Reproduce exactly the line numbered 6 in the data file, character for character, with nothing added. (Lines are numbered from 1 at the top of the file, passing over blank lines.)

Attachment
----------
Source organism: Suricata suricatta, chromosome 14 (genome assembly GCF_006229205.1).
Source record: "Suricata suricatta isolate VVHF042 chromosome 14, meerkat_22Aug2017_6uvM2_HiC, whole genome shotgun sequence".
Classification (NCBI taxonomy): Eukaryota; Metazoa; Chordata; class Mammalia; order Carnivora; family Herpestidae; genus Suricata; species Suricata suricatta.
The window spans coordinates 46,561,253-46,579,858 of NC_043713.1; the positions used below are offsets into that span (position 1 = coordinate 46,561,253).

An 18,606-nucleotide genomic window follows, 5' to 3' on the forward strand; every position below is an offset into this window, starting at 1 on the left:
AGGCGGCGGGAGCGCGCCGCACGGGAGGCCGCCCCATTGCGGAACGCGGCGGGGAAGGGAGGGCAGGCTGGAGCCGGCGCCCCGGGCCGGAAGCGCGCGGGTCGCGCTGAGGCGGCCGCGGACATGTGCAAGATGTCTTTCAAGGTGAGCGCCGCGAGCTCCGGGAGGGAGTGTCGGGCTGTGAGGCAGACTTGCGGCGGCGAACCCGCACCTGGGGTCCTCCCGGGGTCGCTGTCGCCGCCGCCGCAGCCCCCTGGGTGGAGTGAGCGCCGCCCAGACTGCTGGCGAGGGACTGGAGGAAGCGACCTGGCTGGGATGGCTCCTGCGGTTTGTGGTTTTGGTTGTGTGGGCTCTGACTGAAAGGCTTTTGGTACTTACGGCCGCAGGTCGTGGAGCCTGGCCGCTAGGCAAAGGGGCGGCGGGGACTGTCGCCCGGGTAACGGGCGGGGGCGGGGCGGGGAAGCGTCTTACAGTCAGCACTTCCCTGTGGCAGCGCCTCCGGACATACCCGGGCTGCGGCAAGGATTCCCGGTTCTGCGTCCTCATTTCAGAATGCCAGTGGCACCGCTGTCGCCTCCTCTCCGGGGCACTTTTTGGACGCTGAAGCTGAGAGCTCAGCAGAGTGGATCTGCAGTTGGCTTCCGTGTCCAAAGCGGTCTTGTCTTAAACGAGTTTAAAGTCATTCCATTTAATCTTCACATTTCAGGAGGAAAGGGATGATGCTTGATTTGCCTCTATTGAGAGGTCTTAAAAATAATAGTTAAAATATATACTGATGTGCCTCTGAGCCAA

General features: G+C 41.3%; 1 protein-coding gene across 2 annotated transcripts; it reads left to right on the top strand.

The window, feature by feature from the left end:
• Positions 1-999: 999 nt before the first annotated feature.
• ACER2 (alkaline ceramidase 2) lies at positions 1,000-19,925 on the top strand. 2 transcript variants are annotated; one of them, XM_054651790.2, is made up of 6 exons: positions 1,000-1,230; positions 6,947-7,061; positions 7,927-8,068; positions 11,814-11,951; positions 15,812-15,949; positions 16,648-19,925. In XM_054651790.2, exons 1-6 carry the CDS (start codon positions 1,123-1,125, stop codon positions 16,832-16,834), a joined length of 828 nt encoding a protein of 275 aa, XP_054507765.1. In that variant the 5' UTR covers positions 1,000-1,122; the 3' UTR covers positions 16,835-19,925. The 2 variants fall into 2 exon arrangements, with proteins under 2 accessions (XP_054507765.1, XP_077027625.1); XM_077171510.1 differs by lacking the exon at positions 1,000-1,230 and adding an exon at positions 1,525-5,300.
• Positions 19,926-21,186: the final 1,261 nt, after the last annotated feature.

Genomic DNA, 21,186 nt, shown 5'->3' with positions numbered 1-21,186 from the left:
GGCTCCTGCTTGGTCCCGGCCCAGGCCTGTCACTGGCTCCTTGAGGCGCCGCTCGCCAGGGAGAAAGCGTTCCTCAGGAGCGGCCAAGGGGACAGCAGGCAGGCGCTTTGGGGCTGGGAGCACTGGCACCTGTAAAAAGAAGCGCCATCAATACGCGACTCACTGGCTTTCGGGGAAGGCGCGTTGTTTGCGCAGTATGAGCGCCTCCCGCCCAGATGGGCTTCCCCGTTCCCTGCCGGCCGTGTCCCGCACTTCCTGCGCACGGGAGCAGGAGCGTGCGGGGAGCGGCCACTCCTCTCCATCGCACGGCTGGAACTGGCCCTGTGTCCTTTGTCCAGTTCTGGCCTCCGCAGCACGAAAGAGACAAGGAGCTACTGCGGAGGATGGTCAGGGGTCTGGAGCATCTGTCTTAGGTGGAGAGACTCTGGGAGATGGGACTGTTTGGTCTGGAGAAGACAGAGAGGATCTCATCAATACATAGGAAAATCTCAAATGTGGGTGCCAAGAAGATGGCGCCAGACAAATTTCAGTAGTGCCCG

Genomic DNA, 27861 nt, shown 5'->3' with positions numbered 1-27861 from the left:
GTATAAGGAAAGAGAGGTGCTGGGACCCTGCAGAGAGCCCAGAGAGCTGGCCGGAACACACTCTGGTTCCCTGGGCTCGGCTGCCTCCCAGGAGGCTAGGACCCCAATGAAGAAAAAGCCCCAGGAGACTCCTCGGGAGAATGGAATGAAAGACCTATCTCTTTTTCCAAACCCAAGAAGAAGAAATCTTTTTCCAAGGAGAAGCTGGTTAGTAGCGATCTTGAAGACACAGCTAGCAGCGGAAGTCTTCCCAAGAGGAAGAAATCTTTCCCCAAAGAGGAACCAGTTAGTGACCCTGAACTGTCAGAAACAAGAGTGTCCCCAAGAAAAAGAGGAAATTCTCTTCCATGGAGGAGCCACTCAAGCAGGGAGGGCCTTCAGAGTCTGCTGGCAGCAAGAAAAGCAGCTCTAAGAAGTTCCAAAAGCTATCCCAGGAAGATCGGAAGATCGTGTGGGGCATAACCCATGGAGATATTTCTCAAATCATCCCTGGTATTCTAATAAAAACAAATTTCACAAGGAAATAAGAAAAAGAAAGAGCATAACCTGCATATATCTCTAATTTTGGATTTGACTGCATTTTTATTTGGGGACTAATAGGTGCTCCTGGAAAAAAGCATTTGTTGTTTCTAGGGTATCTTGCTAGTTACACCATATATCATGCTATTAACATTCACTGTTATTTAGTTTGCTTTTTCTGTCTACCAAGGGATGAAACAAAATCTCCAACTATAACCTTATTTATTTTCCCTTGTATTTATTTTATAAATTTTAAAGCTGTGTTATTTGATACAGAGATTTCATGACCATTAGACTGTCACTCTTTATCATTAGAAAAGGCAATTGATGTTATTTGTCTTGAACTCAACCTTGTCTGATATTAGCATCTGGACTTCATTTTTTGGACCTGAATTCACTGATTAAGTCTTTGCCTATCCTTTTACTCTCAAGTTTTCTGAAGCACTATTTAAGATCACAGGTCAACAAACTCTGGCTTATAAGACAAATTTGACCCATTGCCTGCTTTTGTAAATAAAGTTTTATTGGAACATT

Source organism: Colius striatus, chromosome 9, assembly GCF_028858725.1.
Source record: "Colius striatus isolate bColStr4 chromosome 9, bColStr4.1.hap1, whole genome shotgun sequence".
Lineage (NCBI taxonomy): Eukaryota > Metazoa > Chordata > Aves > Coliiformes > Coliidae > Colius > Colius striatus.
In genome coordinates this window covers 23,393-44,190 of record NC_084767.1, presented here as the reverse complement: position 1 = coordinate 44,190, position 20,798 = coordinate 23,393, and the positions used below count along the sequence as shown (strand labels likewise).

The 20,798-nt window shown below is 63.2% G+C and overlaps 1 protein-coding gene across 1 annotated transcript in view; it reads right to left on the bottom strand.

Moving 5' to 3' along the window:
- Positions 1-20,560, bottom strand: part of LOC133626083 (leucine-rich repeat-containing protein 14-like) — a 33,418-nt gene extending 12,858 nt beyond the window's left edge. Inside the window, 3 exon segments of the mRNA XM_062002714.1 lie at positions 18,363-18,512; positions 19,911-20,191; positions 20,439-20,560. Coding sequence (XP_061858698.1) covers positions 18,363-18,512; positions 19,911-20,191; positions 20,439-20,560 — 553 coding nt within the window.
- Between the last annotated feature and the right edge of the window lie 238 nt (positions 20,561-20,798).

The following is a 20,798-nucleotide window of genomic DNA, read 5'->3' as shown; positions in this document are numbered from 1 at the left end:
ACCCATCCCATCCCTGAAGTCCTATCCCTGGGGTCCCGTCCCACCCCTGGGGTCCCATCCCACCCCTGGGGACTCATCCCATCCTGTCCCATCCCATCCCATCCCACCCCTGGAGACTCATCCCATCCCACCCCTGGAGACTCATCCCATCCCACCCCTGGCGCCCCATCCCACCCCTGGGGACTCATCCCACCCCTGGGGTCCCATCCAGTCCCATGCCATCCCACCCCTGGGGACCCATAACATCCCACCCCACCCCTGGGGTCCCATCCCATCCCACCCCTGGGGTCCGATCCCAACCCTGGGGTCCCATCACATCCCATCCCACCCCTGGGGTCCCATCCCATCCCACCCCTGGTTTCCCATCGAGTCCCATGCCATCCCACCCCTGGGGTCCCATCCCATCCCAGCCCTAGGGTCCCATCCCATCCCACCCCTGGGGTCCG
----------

AGGCGGCGGGAGCGCGCCGCACGGGAGGCCGCCCCATTGCGGAACGCGGCGGGGAAGGGAGGGCAGGCTGGAGCCGGCGCCCCGGGCCGGAAGCGCGCGGGTCGCGCTGAGGCGGCCGCGGACATGTGCAAGATGTCTTTCAAGGTGAGCGCCGCGAGCTCCGGGAGGGAGTGTCGGGCTGTGAGGCAGACTTGCGGCGGCGAACCCGCACCTGGGGTCCTCCCGGGGTCGCTGTCGCCGCCGCCGCAGCCCCCTGGGTGGAGTGAGCGCCGCCCAGACTGCTGGCGAGGGACTGGAGGAAGCGACCTGGCTGGGATGGCTCCTGCGGTTTGTGGTTTTGGTTGTGTGGGCTCTGACTGAAAGGCTTTTGGTACTTACGGCCGCAGGTCGTGGAGCCTGGCCGCTAGGCAAAGGGGCGGCGGGGACTGTCGCCCGGGTAACGGGCGGGGGCGGGGCGGGGAAGCGTCTTACAGTCAGCACTTCCCTGTGGCAGCGCCTCCGGACATACCCGGGCTGCGGCAAGGATTCCCGGTTCTGCGTCCTCATTTCAGAATGCCAGTGGCACCGCTGTCGCCTCCTCTCCGGGGCACTTTTTGGACGCTGAAGCTGAGAGCTCAGCAGAGTGGATCTGCAGTTGGCTTCCGTGTCCAAAGCGGTCTTGTCTTAAACGAGTTTAAAGTCATTCCATTTAATCTTCACATTTCAGGAGGAAAGGGATGATGCTTGATTTGCCTCTATTGAGAGGTCTTAAAAATAATAGTTAAAATATATACTGATGTGCCTCTGAGCCAA